Mike was hurting.
No doubt about it. His right foot was aching, way more than usual. It doesn't really matter precisely why his foot was aching — there were an assortment of reasons medical, physiological and athletic. What matters is it was sore.
And Mike was hurting.
“You really need to see the doctor about that foot,” his wife, Linda, told him for about the 43 millionth time.
“He’ll just tell me what he’s told me before: that I need another operation,” Mike said.
“Well, maybe you do,” Linda suggested.
“And maybe they’ll just make it worse, like they did last time,” Mike said. “It’s not worth the risk. I can deal with this.”
And so the discussion ended like it always did: with Linda frustrated because she couldn’t do anything to ease her husband’s obvious pain, and Mike pretending not to limp — or to wince or to moan — as he made his way gingerly to his favorite reclining chair.
He had just settled into the chair and elevated his foot when 3-year-old Caleb came into the room and tried to climb on his father’s lap.
“Ouch!” Mike exclaimed as Caleb’s knee brushed awkwardly against his sore foot. “Careful, buddy! Daddy’s foot has an owie!”
Caleb looked up into his Daddy’s face intently.
“You got owie?” Caleb asked his father.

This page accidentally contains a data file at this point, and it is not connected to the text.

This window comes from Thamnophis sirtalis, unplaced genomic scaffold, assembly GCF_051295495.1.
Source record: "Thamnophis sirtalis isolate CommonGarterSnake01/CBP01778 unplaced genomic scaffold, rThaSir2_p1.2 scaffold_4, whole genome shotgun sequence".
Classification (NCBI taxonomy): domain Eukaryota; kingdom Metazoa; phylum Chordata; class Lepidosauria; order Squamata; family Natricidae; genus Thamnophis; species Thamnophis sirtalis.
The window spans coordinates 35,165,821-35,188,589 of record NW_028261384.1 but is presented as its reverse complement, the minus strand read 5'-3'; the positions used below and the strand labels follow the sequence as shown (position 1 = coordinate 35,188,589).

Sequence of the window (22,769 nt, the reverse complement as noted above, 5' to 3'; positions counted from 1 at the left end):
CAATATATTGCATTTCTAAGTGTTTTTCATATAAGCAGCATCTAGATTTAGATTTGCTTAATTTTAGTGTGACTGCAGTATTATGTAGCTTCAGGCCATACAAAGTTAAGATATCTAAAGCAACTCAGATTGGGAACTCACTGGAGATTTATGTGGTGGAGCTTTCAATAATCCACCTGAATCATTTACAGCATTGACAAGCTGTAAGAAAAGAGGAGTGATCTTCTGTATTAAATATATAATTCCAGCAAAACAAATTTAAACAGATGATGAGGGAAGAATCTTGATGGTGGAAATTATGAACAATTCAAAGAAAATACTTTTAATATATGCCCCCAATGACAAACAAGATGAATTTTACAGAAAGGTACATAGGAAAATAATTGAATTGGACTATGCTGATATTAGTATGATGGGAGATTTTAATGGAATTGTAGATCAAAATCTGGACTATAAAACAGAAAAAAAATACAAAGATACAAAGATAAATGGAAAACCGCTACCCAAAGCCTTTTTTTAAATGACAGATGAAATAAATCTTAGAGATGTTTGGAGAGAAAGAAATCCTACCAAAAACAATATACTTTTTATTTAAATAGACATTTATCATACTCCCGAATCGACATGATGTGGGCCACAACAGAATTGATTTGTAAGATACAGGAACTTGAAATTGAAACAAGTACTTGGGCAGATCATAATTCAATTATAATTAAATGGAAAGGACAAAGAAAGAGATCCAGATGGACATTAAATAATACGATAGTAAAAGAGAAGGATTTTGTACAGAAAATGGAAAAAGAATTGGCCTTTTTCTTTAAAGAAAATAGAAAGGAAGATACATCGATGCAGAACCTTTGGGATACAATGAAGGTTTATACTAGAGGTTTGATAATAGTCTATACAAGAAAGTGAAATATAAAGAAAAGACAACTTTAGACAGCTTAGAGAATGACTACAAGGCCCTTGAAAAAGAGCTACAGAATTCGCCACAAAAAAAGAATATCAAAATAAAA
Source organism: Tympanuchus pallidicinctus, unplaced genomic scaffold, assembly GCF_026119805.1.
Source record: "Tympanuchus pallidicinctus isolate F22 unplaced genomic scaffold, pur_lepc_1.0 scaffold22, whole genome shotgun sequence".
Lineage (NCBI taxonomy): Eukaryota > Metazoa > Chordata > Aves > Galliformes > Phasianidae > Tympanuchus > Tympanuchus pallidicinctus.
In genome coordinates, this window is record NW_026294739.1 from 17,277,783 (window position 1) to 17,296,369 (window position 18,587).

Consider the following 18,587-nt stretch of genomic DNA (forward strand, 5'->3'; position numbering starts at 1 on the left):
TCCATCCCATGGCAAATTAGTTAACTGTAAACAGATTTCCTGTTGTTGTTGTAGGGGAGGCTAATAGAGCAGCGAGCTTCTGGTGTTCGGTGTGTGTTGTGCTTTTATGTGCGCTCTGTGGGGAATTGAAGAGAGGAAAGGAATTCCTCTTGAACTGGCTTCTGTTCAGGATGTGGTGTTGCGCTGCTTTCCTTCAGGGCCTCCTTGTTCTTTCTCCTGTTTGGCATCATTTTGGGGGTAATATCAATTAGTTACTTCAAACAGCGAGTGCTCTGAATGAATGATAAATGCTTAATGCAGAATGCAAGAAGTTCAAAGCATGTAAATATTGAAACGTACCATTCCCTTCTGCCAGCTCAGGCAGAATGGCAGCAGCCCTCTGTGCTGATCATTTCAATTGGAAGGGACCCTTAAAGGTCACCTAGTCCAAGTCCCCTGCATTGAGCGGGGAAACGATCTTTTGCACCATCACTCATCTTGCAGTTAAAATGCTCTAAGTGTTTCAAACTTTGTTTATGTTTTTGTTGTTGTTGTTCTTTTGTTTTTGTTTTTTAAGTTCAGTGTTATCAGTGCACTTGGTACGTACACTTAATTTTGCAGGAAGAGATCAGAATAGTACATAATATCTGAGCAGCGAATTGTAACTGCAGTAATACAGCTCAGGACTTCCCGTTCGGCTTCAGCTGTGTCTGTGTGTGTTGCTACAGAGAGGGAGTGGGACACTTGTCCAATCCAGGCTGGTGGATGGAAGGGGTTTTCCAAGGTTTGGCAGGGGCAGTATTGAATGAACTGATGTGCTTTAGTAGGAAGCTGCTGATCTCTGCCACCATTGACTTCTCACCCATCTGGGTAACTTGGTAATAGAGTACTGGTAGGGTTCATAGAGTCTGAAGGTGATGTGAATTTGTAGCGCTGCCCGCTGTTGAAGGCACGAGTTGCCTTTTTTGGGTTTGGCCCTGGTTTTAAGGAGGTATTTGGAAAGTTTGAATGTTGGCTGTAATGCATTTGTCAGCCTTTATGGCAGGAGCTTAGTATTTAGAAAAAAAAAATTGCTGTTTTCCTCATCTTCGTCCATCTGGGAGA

“Yes, son,” Mike said. “A big owie.”
Without a moment of hesitation, Caleb gave his dad that supremely confident, almost arrogant “I got this” look that boys give their dads when they are absolutely, 100 percent sure that, well, they got this. He slid off his father’s lap and walked directly to his feet, where he bent and planted a soft kiss on Mike’s foot. Mike was so touched by the simple sweetness of the gesture that he didn’t have the heart to tell Caleb that he’d kissed the wrong foot.
“All better, Daddy?” Caleb asked in a tone that suggested he already knew the answer.
“Yes, son,” Mike answered as he gathered his little boy in his arms. “All better.”
In fact, Mike did feel better — and not because there are any magical restorative powers in a child’s kiss on the wrong foot, which we all know isn’t the case.
Or is it?
“The power of love to change bodies is legendary, built into folklore, common sense and everyday experience,” said physician and author Dr. Larry Dossey. “Love moves the flesh, it pushes matter around … Throughout history, ‘tender loving care’ has uniformly been recognized as a valuable element in healing.”
Of course, I’m not trying to say that Mike’s foot was suddenly physically healed by a loving and well-intentioned kiss from his 3-year-old son. But there’s no denying that pure, authentic act of love made Mike feel better. It healed his heart, if not his foot. And for Mike, that night at least, that was enough.
“Too often we underestimate the power of a touch, a smile, a kind word, a listening ear, an honest compliment, or the smallest act of caring, all of which have the potential to turn a life around,” observed author, educator and motivational speaker Leo Buscaglia.
Or, as Nat King Cole used to sing in eden ahbez’s “Nature Boy,” “The greatest thing you’ll ever learn is just to love and be loved in return.”
Even if — or maybe especially if — you’re hurting.
To read more by Joseph B. Walker, visit josephbwalker.com. Twitter: JoeWalkerSr